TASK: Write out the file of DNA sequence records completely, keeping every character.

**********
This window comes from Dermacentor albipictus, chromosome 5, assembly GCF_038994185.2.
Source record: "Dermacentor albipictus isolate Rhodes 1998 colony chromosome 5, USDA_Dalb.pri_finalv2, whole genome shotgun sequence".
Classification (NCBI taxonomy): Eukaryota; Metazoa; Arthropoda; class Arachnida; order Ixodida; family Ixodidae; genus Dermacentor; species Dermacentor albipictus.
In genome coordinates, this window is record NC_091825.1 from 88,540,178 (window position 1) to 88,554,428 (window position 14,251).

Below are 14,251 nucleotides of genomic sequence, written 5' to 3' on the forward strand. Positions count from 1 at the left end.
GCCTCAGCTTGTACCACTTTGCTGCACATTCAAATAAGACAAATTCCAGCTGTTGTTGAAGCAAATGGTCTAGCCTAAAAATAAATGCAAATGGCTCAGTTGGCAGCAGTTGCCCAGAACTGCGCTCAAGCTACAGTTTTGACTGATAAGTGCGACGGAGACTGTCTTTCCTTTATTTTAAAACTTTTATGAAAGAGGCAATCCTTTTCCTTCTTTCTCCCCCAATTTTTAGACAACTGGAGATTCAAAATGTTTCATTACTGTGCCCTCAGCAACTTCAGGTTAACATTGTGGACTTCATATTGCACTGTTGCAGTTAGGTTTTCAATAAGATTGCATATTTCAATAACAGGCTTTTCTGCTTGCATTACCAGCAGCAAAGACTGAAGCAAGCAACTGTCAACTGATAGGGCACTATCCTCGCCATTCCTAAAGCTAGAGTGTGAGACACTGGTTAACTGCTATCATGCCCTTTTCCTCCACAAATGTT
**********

This window comes from Dermacentor albipictus, chromosome 5, assembly GCF_038994185.2.
Source record: "Dermacentor albipictus isolate Rhodes 1998 colony chromosome 5, USDA_Dalb.pri_finalv2, whole genome shotgun sequence".
Classification (NCBI taxonomy): Eukaryota; Metazoa; Arthropoda; class Arachnida; order Ixodida; family Ixodidae; genus Dermacentor; species Dermacentor albipictus.
In genome coordinates, this window is record NC_091825.1 from 88,540,178 (window position 1) to 88,554,428 (window position 14,251).

Below are 14,251 nucleotides of genomic sequence, written 5' to 3' on the forward strand. Positions count from 1 at the left end.
GCCTCAGCTTGTACCACTTTGCTGCACATTCAAATAAGACAAATTCCAGCTGTTGTTGAAGCAAATGGTCTAGCCTAAAAATAAATGCAAATGGCTCAGTTGGCAGCAGTTGCCCAGAACTGCGCTCAAGCTACAGTTTTGACTGATAAGTGCGACGGAGACTGTCTTTCCTTTATTTTAAAACTTTTATGAAAGAGGCAATCCTTTTCCTTCTTTCTCCCCCAATTTTTAGACAACTGGAGATTCAAAATGTTTCATTACTGTGCCCTCAGCAACTTCAGGTTAACATTGTGGACTTCATATTGCACTGTTGCAGTTAGGTTTTCAATAAGATTGCATATTTCAATAACAGGCTTTTCTGCTTGCATTACCAGCAGCAAAGACTGAAGCAAGCAACTGTCAACTGATAGGGCACTATCCTCGCCATTCCTAAAGCTAGAGTGTGAGACACTGGTTAACTGCTATCATGCCCTTTTCCTCCACAAATGTT